Driving Iron: :mizuno-small: MP-20 HMB 3i, UST Mamiya recoil ES 780 F3

Iron: :mizuno-small:JPX 919 Forged 4- GW, Project X 6.0

Wedges::vokey-small:SM7 54 S Grind, 58 M Grind

Putter: :scotty-cameron-1: California Monterey 1.5, Superstroke Flatso 1.0 grip

:SuperSpeed:

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1 hour ago, Getoffmylawn said:

Agreed, it was a great podcast.

I particularly enjoyed the fitting discussion as well, especially the notion of fitters really being equal parts salesman and therefore vested in fitting you into their stuff, even if they know that perhaps another OEM has a better product for them.  Reminds me of a Callaway demo day I went to a few years ago...was hitting the Rogue and after several shaft and head combinations, the fitter put my Epic back in my hands and said "I don't think we can do better for you than what you came with."  I was VERY impressed to say the least; makes you wonder how often a fitter is really willing to do that.

They are definitely salesmen to an extent. Depends a lot on the business model. The OEM reps are going to do their best to sell you on their product and the good/honest ones will do like the one you went to and tell you if something was or wasn’t better. For anyone not looking at a specific brand imo should go to a fitter that has a brand agnostic shop and isn’t on staff with any of the brands.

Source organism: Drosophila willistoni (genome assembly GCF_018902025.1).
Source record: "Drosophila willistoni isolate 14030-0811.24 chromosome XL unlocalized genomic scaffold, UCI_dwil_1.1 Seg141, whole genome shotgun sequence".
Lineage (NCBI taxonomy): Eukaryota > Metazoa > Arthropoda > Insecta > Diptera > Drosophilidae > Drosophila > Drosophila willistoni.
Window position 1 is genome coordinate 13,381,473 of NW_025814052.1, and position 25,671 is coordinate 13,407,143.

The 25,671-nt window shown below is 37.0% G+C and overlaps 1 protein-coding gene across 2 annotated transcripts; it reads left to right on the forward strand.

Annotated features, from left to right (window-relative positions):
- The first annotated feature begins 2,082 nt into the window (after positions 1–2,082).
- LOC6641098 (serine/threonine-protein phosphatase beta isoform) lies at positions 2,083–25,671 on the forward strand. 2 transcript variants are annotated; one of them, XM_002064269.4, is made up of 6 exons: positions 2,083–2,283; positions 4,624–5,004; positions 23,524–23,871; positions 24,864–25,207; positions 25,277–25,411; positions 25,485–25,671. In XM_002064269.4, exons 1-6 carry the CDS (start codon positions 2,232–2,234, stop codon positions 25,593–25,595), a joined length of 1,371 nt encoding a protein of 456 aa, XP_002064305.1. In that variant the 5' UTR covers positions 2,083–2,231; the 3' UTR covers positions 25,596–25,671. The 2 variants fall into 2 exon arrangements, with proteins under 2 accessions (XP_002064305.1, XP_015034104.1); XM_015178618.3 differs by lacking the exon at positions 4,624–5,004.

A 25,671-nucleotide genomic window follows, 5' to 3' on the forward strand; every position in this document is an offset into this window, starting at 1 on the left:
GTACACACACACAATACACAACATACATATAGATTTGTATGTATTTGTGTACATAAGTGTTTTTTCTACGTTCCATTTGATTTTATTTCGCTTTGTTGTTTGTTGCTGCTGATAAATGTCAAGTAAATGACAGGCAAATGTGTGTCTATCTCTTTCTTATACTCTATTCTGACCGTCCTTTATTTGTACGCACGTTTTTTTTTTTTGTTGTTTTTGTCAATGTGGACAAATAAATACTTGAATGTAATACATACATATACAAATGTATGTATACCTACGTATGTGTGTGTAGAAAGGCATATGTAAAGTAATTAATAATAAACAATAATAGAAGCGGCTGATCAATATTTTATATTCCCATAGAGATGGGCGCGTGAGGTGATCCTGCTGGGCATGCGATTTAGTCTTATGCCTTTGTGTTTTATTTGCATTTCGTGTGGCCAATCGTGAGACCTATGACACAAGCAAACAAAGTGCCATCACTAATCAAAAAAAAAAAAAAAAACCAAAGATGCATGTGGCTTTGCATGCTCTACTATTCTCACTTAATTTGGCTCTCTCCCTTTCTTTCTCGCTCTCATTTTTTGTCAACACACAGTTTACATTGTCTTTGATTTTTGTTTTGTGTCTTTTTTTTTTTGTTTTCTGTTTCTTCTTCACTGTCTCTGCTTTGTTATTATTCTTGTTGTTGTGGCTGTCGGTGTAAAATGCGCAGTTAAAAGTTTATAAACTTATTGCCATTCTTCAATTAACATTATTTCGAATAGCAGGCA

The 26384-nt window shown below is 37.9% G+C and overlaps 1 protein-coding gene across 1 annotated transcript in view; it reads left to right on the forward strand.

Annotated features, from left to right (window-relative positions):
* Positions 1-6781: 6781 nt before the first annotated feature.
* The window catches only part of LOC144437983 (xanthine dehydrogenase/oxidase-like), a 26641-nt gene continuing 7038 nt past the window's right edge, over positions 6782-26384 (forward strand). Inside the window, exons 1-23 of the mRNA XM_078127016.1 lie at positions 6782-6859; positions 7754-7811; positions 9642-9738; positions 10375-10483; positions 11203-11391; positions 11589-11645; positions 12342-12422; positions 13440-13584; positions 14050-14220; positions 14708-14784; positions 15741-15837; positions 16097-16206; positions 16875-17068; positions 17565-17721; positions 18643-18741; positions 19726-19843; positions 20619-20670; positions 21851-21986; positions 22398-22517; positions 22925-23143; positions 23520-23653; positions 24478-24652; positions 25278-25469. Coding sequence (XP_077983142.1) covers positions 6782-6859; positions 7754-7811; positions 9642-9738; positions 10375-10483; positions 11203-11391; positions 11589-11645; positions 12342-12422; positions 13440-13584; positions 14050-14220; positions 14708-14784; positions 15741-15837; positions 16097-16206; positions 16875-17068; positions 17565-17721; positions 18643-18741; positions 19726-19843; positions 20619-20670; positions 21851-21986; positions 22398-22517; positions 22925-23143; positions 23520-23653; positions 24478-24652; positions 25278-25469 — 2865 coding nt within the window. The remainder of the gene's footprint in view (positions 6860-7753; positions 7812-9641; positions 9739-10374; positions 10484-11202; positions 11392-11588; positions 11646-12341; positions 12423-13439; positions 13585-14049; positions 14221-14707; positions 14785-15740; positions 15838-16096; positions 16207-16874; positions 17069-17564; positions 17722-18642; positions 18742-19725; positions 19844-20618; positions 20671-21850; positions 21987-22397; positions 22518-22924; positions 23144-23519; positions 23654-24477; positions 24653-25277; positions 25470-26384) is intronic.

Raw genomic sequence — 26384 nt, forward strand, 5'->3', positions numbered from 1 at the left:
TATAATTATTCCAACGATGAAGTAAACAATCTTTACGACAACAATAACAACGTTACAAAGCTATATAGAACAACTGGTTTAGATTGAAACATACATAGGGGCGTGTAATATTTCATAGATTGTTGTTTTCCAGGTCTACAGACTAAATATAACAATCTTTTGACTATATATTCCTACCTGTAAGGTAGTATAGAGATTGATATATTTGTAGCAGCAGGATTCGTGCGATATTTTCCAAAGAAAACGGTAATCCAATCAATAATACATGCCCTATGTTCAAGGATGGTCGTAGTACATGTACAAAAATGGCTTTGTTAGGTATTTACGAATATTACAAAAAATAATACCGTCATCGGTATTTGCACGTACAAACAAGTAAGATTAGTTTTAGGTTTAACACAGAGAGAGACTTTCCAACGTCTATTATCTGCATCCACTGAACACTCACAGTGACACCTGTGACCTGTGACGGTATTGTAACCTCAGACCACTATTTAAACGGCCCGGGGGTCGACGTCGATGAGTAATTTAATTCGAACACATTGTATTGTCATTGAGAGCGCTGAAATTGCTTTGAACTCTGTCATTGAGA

If looking for a specific brand find the rep for that brand either at a demo day with a schedule of slots to be fit, a shop that specializes in that brand or tell the fitter you want a specific brand and work towards finding the best setup

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Driver: Titleist 917D3 9.5 with Graphite Design MAD Pro 65g S

Wood: Titleist 917F2 with UST Mamiya Helium 5F4

Hybrid: Titleist 816H1 21 with Atmos Blue 85 S

Irons: Titleist 718 AP3 4i, 718 CB 5-6, MB 7-9 with KBS $ Taper 125

Wedges: Vokey SM7 46/50/54/60 with DG s200

Putter: Scotty Caemeron Super Rat1

Ball: Titleist Prov1

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@Getoffmylawn

That's a really great story! Callaway FTW! I think some brand reps are considering the "long game", even if they are commissioned. What I mean is, they know that if they are honest with you and if they look out for what will help you play your best (instead of pushing whatever they have this release cycle) they can earn a customer for life. Having someone come to the demo day every year, even if they only end up taking home 1 thing from each demo day, has gotta be incredibly valuable. I know in our business we do whatever we can to earn and retain customers because lifetime value is the metric that matters to us, I imagine its the same to some degree with golf.


“He’s a Cinderella story. A former assistant groundskeeper about to become the Masters champion. It looks like a mirac… It’s in the hole! It’s in the hole! It’s in the hole!” — Carl Spackler